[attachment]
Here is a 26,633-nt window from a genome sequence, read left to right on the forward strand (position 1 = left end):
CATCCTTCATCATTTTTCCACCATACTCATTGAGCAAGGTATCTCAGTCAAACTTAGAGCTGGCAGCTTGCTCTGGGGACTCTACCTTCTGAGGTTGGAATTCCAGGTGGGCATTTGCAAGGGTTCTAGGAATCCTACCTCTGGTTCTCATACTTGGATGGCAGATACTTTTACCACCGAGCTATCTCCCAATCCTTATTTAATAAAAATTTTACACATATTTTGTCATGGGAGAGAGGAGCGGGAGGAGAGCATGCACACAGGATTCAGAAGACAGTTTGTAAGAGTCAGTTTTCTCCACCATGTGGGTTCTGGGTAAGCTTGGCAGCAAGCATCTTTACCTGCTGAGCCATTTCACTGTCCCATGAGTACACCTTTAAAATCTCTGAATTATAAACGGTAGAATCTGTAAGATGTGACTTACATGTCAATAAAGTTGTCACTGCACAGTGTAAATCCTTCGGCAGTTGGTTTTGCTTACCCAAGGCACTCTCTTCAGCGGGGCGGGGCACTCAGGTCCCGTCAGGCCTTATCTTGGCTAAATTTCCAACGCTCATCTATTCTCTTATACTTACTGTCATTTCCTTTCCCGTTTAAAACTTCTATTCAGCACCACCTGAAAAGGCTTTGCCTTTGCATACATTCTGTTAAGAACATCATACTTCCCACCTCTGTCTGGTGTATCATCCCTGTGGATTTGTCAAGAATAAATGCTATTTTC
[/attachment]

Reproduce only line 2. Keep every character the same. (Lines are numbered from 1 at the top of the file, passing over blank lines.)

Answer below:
CATCCTTCATCATTTTTCCACCATACTCATTGAGCAAGGTATCTCAGTCAAACTTAGAGCTGGCAGCTTGCTCTGGGGACTCTACCTTCTGAGGTTGGAATTCCAGGTGGGCATTTGCAAGGGTTCTAGGAATCCTACCTCTGGTTCTCATACTTGGATGGCAGATACTTTTACCACCGAGCTATCTCCCAATCCTTATTTAATAAAAATTTTACACATATTTTGTCATGGGAGAGAGGAGCGGGAGGAGAGCATGCACACAGGATTCAGAAGACAGTTTGTAAGAGTCAGTTTTCTCCACCATGTGGGTTCTGGGTAAGCTTGGCAGCAAGCATCTTTACCTGCTGAGCCATTTCACTGTCCCATGAGTACACCTTTAAAATCTCTGAATTATAAACGGTAGAATCTGTAAGATGTGACTTACATGTCAATAAAGTTGTCACTGCACAGTGTAAATCCTTCGGCAGTTGGTTTTGCTTACCCAAGGCACTCTCTTCAGCGGGGCGGGGCACTCAGGTCCCGTCAGGCCTTATCTTGGCTAAATTTCCAACGCTCATCTATTCTCTTATACTTACTGTCATTTCCTTTCCCGTTTAAAACTTCTATTCAGCACCACCTGAAAAGGCTTTGCCTTTGCATACATTCTGTTAAGAACATCATACTTCCCACCTCTGTCTGGTGTATCATCCCTGTGGATTTGTCAAGAATAAATGCTATTTTC